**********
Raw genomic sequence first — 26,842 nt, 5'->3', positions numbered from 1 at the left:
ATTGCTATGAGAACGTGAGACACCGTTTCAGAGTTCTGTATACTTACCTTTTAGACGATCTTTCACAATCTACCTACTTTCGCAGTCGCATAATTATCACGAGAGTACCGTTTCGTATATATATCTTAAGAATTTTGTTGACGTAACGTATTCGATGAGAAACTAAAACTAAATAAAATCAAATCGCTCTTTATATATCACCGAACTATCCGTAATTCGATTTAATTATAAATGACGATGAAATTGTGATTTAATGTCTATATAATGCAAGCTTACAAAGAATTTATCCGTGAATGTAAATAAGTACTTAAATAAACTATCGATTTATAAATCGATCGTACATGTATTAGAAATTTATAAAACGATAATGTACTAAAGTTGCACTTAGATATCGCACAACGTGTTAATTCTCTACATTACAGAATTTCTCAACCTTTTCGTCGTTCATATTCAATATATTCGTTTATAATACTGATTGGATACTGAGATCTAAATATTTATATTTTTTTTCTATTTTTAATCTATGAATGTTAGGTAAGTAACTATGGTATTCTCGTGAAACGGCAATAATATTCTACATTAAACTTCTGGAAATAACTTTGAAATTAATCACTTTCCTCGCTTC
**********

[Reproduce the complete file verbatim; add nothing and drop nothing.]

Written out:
Raw genomic sequence first — 26,842 nt, 5'->3', positions numbered from 1 at the left:
ATTGCTATGAGAACGTGAGACACCGTTTCAGAGTTCTGTATACTTACCTTTTAGACGATCTTTCACAATCTACCTACTTTCGCAGTCGCATAATTATCACGAGAGTACCGTTTCGTATATATATCTTAAGAATTTTGTTGACGTAACGTATTCGATGAGAAACTAAAACTAAATAAAATCAAATCGCTCTTTATATATCACCGAACTATCCGTAATTCGATTTAATTATAAATGACGATGAAATTGTGATTTAATGTCTATATAATGCAAGCTTACAAAGAATTTATCCGTGAATGTAAATAAGTACTTAAATAAACTATCGATTTATAAATCGATCGTACATGTATTAGAAATTTATAAAACGATAATGTACTAAAGTTGCACTTAGATATCGCACAACGTGTTAATTCTCTACATTACAGAATTTCTCAACCTTTTCGTCGTTCATATTCAATATATTCGTTTATAATACTGATTGGATACTGAGATCTAAATATTTATATTTTTTTTCTATTTTTAATCTATGAATGTTAGGTAAGTAACTATGGTATTCTCGTGAAACGGCAATAATATTCTACATTAAACTTCTGGAAATAACTTTGAAATTAATCACTTTCCTCGCTTC